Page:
Sort of metaphorically patting me on the head. A few month's later he was doing a series in Esalen Institute down in Big Sur [...] and I was sitting across him at lunch and I pushed the button over to him and said "Why haven't we seen a photograph of the whole Earth yet?" "Oh, yes I wrote to the fellow." I said: "I'm that fellow." "What effect do you think it might have on people if they would see a photograph of the whole earth from space?" And behind these coke-bottle glasses there was one big slow blink, and he said: "How can I help?" [...]
Corn:"A follow up on one of the little effects there, I was so surprised to learn in your most recent book that, I think it was the astronomer Fred Hoyle who as early as 1947 had speculated on what the impact would be of a photograph of not the whole earth but a little less then half of the Earth would be.
Brand:"I wish I had know about it, because I admired Fred Hoyle from a distance and never got the original cite. Actually that would be something worth tracking down. Altman? referred to him in 1947 "once a photograph from earth from outer space is seen, the humanity will never be the same". He was dead on, miles ahead of me."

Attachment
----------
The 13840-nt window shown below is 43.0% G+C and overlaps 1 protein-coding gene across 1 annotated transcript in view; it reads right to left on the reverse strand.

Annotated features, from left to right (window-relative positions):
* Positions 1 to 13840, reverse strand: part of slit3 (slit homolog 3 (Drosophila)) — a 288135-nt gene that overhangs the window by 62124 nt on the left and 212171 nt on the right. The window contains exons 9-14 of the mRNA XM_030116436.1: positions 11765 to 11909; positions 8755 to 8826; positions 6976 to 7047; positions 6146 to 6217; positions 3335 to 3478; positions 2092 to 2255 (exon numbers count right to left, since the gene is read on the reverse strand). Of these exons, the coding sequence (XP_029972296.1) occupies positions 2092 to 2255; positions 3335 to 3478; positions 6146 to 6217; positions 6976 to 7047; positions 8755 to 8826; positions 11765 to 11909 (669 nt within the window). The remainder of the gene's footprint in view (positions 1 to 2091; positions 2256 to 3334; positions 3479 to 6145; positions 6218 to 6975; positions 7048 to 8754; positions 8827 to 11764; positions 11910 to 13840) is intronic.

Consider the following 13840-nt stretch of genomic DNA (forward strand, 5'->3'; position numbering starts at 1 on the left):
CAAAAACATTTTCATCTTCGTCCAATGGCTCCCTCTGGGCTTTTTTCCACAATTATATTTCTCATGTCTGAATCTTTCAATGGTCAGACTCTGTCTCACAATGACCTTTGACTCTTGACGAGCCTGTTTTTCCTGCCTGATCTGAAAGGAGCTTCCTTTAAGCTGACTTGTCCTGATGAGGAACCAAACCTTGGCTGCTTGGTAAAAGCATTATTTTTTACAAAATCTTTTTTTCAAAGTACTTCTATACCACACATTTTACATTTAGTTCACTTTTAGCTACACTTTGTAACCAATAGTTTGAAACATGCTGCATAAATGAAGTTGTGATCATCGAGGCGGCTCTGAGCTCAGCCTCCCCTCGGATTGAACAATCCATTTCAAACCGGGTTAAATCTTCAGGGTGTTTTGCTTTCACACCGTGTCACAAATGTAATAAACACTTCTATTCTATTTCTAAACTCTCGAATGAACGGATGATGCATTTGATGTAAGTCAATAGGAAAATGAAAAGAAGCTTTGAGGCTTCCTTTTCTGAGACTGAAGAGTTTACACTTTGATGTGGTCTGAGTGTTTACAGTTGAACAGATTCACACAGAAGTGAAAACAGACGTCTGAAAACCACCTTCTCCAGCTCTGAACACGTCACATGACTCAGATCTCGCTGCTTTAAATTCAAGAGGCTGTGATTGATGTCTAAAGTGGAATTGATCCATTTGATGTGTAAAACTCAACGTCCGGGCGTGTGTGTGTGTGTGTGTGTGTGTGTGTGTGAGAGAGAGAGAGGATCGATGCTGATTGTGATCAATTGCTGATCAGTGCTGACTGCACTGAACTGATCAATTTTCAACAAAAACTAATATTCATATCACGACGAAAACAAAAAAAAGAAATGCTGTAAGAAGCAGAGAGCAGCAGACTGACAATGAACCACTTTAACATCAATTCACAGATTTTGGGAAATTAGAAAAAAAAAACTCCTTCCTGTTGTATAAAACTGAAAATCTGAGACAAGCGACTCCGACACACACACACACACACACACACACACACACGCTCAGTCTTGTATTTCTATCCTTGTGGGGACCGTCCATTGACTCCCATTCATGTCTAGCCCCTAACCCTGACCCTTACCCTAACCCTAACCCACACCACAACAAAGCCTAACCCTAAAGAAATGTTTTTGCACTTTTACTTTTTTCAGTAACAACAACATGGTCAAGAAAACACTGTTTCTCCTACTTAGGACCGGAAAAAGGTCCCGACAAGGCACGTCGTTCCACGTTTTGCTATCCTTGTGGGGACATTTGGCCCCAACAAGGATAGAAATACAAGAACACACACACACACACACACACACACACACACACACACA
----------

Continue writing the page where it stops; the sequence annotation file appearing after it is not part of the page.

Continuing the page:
Transcript of part of an interview with Stewart Brand conducted by Joseph Corn for the Buckminster Fuller lectures at Stanford University, February 27, 2002

Bruce Mau: Why was this image so powerful?
Brand: "It was motivating for a lot of people, I think, because it gave the sense that Earth is an island, surrounded by a lot of inhospitable space. And it's so graphic, this little blue, white, green and brown jewel-like icon amongst a quite featureless black vacuum. Islands know about limitations. Bucky led me to this notion. He said people still think the earth is flat because they act as if its resources are infinite. But that photograph showed otherwise. Unless and until we find other flourishing planets, this is all we've got and we've got to make it work. There's no back up."